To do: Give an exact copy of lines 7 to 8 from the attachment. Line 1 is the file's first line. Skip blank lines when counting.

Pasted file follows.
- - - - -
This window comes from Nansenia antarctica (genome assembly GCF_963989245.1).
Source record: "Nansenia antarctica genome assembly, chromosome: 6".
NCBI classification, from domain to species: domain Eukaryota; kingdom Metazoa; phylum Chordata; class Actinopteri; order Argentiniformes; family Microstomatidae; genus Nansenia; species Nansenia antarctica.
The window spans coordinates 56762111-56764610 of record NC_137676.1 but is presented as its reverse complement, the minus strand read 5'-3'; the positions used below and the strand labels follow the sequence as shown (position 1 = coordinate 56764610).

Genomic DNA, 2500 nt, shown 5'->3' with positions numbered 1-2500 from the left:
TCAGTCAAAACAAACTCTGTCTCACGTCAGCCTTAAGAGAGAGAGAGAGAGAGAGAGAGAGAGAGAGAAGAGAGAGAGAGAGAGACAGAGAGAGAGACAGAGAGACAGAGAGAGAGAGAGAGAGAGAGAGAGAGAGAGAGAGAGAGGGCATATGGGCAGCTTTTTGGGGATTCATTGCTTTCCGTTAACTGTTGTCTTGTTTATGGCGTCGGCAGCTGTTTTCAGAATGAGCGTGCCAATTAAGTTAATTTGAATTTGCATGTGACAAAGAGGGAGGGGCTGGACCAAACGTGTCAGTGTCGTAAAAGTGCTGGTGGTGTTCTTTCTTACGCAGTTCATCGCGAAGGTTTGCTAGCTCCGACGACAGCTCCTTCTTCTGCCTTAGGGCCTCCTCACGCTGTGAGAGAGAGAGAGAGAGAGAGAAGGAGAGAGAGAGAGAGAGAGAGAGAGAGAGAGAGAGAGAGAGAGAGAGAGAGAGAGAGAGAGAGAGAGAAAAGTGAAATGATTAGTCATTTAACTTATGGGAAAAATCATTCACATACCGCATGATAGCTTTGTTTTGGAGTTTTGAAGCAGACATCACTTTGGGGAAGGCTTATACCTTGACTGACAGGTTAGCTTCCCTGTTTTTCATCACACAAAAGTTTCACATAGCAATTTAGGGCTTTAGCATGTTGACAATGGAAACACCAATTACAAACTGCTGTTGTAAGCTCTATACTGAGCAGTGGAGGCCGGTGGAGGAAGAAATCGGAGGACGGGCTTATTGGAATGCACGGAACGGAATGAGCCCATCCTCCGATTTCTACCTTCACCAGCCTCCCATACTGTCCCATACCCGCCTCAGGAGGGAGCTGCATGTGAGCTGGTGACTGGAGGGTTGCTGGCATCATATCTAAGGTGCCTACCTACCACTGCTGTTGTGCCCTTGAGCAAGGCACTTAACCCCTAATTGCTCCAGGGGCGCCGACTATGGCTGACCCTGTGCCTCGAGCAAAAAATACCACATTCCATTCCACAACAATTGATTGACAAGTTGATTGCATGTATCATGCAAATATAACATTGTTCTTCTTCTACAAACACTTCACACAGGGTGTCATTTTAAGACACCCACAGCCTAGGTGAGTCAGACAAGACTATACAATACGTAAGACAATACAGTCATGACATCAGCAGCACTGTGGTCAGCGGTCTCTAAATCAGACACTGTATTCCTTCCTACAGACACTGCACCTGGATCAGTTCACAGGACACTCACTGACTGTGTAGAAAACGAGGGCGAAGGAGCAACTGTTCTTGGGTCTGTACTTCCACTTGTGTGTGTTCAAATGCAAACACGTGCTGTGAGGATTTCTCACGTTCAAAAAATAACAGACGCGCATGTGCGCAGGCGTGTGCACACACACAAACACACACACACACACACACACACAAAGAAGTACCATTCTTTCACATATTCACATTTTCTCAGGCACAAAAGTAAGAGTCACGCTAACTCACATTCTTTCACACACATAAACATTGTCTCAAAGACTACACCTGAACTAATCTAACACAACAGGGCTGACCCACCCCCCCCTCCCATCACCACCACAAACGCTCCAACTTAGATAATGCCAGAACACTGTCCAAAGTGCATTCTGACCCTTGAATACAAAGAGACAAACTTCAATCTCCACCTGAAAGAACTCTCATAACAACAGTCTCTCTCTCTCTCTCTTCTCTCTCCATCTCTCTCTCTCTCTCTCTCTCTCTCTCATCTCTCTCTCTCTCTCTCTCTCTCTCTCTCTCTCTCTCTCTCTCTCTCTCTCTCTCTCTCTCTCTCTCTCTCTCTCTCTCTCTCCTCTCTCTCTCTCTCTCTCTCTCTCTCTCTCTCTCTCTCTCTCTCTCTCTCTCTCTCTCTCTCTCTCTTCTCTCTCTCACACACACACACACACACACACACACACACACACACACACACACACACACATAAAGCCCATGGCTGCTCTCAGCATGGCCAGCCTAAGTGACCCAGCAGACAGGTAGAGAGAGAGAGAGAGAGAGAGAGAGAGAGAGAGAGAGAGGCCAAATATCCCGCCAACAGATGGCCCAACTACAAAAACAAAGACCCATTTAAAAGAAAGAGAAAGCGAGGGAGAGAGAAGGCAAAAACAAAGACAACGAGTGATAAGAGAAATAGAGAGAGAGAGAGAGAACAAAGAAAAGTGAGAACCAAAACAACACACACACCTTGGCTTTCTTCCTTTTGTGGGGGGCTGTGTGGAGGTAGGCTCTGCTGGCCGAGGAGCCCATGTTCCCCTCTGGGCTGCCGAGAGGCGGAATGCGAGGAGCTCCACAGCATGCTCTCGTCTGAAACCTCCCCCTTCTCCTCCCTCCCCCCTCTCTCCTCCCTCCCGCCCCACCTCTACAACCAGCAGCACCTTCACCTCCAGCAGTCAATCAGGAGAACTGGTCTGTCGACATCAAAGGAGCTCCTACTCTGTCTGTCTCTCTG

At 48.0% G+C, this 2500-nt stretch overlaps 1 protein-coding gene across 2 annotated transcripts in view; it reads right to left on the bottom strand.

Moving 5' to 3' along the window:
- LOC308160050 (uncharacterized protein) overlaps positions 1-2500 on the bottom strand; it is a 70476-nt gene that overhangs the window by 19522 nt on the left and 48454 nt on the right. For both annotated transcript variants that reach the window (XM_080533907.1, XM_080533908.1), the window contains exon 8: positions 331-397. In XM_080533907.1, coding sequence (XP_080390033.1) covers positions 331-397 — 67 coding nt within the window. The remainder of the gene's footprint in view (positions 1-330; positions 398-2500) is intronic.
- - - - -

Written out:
At 48.0% G+C, this 2500-nt stretch overlaps 1 protein-coding gene across 2 annotated transcripts in view; it reads right to left on the bottom strand.

Moving 5' to 3' along the window: